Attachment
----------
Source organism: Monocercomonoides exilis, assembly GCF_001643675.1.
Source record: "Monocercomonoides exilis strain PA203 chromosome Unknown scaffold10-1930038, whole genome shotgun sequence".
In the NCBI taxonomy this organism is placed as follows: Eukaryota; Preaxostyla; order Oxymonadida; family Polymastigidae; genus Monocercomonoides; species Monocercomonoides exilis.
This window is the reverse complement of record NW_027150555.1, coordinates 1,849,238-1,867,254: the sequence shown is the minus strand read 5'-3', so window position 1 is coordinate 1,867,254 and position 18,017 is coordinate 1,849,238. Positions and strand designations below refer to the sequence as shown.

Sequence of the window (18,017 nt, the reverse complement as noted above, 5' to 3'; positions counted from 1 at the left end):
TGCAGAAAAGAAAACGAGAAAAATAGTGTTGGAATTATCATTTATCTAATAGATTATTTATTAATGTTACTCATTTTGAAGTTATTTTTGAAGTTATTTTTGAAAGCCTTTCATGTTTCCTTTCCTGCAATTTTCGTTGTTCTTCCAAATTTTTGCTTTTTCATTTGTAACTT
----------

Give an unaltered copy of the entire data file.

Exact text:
Source organism: Monocercomonoides exilis, assembly GCF_001643675.1.
Source record: "Monocercomonoides exilis strain PA203 chromosome Unknown scaffold10-1930038, whole genome shotgun sequence".
In the NCBI taxonomy this organism is placed as follows: Eukaryota; Preaxostyla; order Oxymonadida; family Polymastigidae; genus Monocercomonoides; species Monocercomonoides exilis.
This window is the reverse complement of record NW_027150555.1, coordinates 1,849,238-1,867,254: the sequence shown is the minus strand read 5'-3', so window position 1 is coordinate 1,867,254 and position 18,017 is coordinate 1,849,238. Positions and strand designations below refer to the sequence as shown.

Sequence of the window (18,017 nt, the reverse complement as noted above, 5' to 3'; positions counted from 1 at the left end):
TGCAGAAAAGAAAACGAGAAAAATAGTGTTGGAATTATCATTTATCTAATAGATTATTTATTAATGTTACTCATTTTGAAGTTATTTTTGAAGTTATTTTTGAAAGCCTTTCATGTTTCCTTTCCTGCAATTTTCGTTGTTCTTCCAAATTTTTGCTTTTTCATTTGTAACTT